Tate's Comics to Open New Location in Boynton Beach

Located in an unassuming strip mall, one might expect Tate's Comics to just be some run-of-the-mill comic book shop with disorganized stacks of comics, a few toys, and an unhelpful clerk who regards you with distain as you interrupt him watching Japanimation.

So, it's always a surprise for a first-timer to enter the store. One part museum, one part Asian candy import store, Tate's is all a fanboy's wet dream. Its life-size statues of superheroes and Star Wars action figures in their original packaging held behind glass display cases will take your breath away.

Tate's is set to open a new location in Boynton Beach this autumn, so New Times hit up owner Tate Ottati to chat about his future plans and the crazy origin of how he got into the comic book business in the first place.

See also

- Slideshow: Not at Comic-Con 2012 at Tate's Comics

New Times: Tell us about the new location.

Tate Ottati: It's 2,300 square feet in the Boynton Beach Mall facing the movie theater, but you won't have to go in the mall to get in the store. We just started demoing it yesterday, and we should have it open in October for the big Halloween sale while the grand opening should be in November. But I don't want to give any firm dates yet.

How will the new location differ from the original?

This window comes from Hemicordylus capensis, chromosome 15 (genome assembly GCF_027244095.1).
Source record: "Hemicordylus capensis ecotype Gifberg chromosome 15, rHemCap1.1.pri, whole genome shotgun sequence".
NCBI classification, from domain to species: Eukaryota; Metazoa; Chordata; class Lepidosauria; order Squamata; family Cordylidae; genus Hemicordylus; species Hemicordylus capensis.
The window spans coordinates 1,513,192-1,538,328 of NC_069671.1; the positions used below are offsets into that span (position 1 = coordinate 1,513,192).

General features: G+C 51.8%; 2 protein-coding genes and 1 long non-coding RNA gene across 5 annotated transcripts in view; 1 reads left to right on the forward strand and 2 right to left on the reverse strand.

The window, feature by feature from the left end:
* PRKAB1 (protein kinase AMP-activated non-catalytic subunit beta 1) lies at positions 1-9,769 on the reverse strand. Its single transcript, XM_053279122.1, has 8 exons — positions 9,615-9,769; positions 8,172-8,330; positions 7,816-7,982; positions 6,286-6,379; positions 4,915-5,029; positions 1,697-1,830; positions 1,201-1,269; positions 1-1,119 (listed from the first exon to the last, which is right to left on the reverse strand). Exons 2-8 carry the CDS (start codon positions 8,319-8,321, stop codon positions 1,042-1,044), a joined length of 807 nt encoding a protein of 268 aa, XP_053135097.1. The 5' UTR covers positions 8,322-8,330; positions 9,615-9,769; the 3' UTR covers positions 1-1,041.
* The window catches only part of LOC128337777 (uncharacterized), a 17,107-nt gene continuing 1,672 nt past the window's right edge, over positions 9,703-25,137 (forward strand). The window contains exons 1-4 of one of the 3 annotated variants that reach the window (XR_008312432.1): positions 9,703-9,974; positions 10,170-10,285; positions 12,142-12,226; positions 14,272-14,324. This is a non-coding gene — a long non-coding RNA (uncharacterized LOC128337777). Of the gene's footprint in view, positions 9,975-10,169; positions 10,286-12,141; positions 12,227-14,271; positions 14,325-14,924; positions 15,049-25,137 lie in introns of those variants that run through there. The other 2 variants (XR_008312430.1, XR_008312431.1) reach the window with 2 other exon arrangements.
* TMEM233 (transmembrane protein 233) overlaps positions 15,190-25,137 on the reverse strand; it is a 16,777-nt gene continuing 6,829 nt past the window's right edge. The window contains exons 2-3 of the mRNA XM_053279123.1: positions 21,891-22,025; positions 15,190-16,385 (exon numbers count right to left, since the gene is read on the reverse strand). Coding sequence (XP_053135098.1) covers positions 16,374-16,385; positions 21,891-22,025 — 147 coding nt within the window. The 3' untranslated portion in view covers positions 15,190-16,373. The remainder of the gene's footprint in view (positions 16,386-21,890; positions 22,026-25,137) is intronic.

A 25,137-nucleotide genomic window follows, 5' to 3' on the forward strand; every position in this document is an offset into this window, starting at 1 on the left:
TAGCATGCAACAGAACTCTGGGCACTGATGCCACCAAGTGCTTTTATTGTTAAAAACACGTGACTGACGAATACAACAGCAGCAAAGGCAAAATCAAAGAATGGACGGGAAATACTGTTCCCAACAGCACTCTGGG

The original will be called the headquarters. We think of that like a supermarket where you have everything. The Boynton Beach location will be more like a convenience store. We'll have graphic novels, statues, and toys, but no art gallery.

You were talking before about having a café. Will there be one in the Boynton Beach Store?

No. Back in February, March, we were in talks about getting a huge building with a café in it. That fell through, but meanwhile we had all this stuff with nowhere to put it, so that's how we decided to open the Boynton Beach store while we figure out how to expand to Miami.

So, you're opening a store in Miami?

It took 20 years to get to this point to open a second store, so it will take a little time to see how this goes with a more streamlined place. I'm hoping for the one in Miami to be more of a boutique store to have the feel of Kidrobot down in South Beach, so it can have a cool factor for people who aren't necessarily into comics.

How did you first get into the comic book business?

When I was 15, I had a box of comics and tried to sell them at a store. They only offered me fifty bucks. I felt they were worth more than that, so the guys at the store recommended I try to sell them at a comic convention. I did that, but I ended up buying comics instead of selling them. Then when Marvel Comics started issuing stock, I bought stock in them and sold the stock for enough money that when I was 17 I was able to open the store.

What comics do you recommend right now?

We just had an awesome creator in the store, Richard Starkings who has a comic called Elephantmen, about a guy who creates animal/human hybrids and starts a war with them. I love Fables and The Walking Dead is good. There's Superman: Red Son which shows what Superman would be like if he landed in Russia instead of the U.S. Peter Panzerfaust is by a local creator and it shows Peter Pan in World War II with Captain Hook as a Nazi. Really, there's something for everyone.

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David Rolland is a freelance writer for New Times Broward-Palm Beach and Miami New Times. His novel, The End of the Century, published by Jitney Books, is available at many fine booksellers.
Contact: David Rolland